Indeed, Matisse’s college bills would be just the beginning for Alvin and Gwen. Their son, Oliver, age 16, attends a private school on a partial scholarship, and Bella is finishing eighth grade at a public school. So the Claytons are looking at nearly a decade of tuition payments, including a few years with two kids in college at the same time. But they are determined “to make it happen,” Gwen says. “We are not stopping the train. We are going to keep going.”

Their restaurant, Alvin & Friends, is an airy welcoming space filled with colorful paintings by Alvin, who named his oldest daughter after his favorite artist. Matisse says her father is constantly working at the restaurant and her mother is often there as well. 

When Matisse needed assistance with her college or scholarship applications, she’d often sit in the backroom of the restaurant with her laptop, catching a few minutes with her mother when she could. All three kids help out in the restaurant, and Matisse often has additional duties at home, such as chauffeuring her brother and sister when her parents are working. 

Alvin and Gwen were both the first in their families to go to college. Alvin is from a large family in Trinidad but went to high school in Washington. He was a star soccer player and an honors student, so schools were recruiting him throughout his senior year, he says. But by spring, he still hadn’t applied anywhere. “I was not aware of the American system,” he says. In June of his senior year, his guidance counselor finally took him to see Mount St. Mary’s College in Emmitsburg, Md. The soccer coach offered him a scholarship and he accepted. Gwen, who attended the University of Southern California in Los Angeles, and Alvin knew from the start it wouldn’t be so simple for Matisse.

Mom’s color-coded ‘Application Central’

In the early fall, Gwen headed for Staples, where she picked up a large plastic file box and a stack of colorful file folders along with other back-to-school supplies. The box would be “Application Central” over the next few months.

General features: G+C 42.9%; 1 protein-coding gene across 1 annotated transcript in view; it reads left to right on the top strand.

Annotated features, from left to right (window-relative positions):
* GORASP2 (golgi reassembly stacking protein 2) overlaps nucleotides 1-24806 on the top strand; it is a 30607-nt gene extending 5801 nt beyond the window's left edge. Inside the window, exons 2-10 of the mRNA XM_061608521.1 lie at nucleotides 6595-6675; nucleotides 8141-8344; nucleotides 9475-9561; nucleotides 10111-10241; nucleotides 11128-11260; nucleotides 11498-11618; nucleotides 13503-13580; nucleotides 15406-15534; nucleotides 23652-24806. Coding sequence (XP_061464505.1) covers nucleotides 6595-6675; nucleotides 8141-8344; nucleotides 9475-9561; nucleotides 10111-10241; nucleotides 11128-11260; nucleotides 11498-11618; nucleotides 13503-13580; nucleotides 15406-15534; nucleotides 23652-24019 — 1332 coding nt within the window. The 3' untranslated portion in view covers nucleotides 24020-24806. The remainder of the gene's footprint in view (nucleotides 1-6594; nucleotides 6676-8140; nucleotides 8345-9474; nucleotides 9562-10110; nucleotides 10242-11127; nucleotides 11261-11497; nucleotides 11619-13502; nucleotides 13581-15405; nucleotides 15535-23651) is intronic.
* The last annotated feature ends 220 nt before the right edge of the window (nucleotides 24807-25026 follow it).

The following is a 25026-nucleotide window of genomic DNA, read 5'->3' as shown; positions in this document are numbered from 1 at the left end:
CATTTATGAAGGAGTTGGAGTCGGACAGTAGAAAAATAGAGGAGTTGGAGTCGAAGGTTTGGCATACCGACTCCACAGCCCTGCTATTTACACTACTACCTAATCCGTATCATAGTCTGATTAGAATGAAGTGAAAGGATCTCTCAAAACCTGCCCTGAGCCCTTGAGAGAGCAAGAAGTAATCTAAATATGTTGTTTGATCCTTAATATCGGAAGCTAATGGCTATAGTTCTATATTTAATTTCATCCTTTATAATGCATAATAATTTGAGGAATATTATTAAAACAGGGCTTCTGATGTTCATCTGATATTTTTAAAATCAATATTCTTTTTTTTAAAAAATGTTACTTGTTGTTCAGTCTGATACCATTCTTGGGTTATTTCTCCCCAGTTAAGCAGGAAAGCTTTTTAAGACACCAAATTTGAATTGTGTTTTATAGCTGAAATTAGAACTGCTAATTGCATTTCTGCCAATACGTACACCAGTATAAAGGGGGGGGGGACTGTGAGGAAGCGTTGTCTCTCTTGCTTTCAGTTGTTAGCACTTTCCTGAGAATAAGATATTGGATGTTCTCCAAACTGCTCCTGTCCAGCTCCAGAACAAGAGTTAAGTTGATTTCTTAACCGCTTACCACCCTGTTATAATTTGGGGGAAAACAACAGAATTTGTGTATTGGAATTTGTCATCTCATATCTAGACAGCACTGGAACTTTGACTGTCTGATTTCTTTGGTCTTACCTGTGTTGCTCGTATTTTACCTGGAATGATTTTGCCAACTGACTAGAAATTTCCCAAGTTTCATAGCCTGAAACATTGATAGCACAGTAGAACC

Gwen had been getting advice from veterans, “really smart moms whose kids were at Vanderbilt and Yale,” and she was determined to get the college application process under control from the beginning. 

Matisse jokingly called her mother “the document keeper.”

The file folders sort important material by color: red holds “critical steps in the process,” Gwen says, like Matisse’s SATs or her college essay. Purple folders contain information about New Rochelle and the high school (the school’s colors are purple, white, and black): Matisse’s Advanced Placement classes or awards. Blue folders are for the Boys & Girls Club of New Rochelle, an important part of the family’s life, and Matisse’s other community service activities going all the way back to elementary school in 2005, when she helped to raise money for victims of hurricane Katrina. Green is for financial aid and other money-related material. 

Jessica Dorsett, Matisse’s guidance counselor, says she normally advises students to apply to no more than 10 schools: two or three “reach” schools that are the hardest to get into, four or five “targets” whose admissions statistics closely match the student’s, and three “safeties” where the odds are high that the student will be accepted.

But many students apply to far more.

“The reason I think students apply to so many schools is they haven’t done the research to figure out what would be a good fit,” Ms. Dorsett says. “Even though we as counselors might recommend schools that would be good for them, they don’t always listen to us.”

Until a few years ago, students had to send in a separate application for each school. Now more than 500 colleges and universities accept the Common Application, known as the Common App, which allows students to fill out one basic online form, upload their essay, and then apply to lots of schools just by checking a box for each. That is one reason the number of schools students apply to has increased dramatically. According to the National Association for College Admission Counseling, the percentage of students submitting seven or more applications has grown from 9 percent in 1990 to 29 percent in 2011. Dorsett says the ease of the Common App can be deceptive. Many of the schools also require supplementary information, sometimes even more essays, and keeping track of it all isn’t easy, as the Claytons discovered with Matisse’s growing list.  

Despite all their efforts to stay organized, “we were losing ourselves in all the paperwork,” Gwen says.